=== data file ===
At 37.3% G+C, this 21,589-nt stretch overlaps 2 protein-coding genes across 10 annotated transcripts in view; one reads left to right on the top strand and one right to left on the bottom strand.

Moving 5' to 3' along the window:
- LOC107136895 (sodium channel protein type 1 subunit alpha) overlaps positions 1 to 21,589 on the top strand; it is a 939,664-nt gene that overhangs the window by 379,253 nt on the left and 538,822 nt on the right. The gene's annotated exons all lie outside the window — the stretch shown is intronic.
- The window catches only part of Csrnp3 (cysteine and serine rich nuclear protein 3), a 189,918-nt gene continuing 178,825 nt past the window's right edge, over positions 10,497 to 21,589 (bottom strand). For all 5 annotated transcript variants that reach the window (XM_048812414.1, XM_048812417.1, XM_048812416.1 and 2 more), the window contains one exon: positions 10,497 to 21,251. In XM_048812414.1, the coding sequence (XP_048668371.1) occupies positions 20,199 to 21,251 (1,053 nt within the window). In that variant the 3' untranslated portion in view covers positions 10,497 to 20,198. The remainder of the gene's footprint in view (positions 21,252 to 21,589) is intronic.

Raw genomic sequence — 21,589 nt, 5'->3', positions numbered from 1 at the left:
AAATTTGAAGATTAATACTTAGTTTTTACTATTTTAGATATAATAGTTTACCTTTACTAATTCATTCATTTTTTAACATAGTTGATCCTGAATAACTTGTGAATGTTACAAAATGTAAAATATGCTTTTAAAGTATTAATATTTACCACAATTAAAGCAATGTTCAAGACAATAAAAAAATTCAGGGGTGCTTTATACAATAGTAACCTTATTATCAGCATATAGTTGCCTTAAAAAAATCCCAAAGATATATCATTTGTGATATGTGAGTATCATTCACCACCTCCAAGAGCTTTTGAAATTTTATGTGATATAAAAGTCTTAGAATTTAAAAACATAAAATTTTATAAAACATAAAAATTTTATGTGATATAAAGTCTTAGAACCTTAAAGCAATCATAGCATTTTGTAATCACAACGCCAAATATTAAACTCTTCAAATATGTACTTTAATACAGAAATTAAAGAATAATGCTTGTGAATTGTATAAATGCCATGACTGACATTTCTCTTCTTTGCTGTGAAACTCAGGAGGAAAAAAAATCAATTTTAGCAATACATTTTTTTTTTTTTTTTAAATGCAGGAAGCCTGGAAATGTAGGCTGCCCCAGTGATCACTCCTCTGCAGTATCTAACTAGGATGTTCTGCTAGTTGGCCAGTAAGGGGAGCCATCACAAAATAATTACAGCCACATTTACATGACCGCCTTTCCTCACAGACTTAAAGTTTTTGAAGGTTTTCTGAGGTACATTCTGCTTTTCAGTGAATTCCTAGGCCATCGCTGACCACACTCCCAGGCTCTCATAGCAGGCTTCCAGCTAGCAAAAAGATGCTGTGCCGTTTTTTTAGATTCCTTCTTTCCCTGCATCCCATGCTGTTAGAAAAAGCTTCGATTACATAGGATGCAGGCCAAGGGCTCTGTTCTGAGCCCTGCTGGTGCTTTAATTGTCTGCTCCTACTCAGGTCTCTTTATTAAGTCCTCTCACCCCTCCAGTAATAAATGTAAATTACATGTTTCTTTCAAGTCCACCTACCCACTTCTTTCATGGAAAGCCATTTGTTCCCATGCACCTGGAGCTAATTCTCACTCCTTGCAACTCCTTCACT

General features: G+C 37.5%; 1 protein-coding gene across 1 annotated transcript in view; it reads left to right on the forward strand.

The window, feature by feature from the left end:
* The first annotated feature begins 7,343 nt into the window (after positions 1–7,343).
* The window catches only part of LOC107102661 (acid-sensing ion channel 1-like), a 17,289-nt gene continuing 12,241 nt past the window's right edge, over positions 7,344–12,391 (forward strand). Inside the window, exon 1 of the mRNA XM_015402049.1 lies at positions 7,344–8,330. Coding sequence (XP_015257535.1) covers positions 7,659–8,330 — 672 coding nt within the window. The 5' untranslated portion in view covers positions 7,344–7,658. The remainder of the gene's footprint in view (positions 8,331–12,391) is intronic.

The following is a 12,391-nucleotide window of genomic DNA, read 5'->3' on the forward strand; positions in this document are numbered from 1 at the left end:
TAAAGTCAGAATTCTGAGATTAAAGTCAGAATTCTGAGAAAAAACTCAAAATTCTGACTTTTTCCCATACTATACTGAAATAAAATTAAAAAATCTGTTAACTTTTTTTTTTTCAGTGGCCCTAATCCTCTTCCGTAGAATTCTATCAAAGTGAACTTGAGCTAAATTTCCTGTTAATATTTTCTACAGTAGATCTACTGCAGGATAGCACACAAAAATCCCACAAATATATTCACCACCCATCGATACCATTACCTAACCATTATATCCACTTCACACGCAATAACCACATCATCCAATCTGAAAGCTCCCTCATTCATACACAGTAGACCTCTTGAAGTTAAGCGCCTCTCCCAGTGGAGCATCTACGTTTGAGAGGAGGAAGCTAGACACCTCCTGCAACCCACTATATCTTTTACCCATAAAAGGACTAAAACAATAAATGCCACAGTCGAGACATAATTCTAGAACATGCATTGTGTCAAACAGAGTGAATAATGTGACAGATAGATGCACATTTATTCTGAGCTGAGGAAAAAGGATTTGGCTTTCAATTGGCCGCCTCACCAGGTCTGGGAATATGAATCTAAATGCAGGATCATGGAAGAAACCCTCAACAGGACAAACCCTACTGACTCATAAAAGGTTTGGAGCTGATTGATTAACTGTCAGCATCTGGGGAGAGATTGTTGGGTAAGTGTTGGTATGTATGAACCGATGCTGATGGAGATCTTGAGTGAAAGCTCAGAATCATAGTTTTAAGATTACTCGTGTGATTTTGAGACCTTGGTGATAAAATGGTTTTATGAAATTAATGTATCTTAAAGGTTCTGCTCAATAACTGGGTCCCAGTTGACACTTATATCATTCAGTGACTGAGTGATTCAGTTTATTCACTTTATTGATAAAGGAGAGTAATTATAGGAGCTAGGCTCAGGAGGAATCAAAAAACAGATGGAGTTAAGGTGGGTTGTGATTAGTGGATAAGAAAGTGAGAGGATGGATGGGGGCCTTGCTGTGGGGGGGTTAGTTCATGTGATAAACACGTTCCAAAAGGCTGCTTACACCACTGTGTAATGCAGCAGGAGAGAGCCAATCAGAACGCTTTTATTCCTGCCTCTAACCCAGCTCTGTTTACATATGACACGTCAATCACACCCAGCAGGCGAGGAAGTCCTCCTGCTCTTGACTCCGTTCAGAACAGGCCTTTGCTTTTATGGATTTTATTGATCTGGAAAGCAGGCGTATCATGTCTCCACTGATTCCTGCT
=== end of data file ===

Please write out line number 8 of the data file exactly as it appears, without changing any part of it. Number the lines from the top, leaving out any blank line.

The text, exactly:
The window, feature by feature from the left end: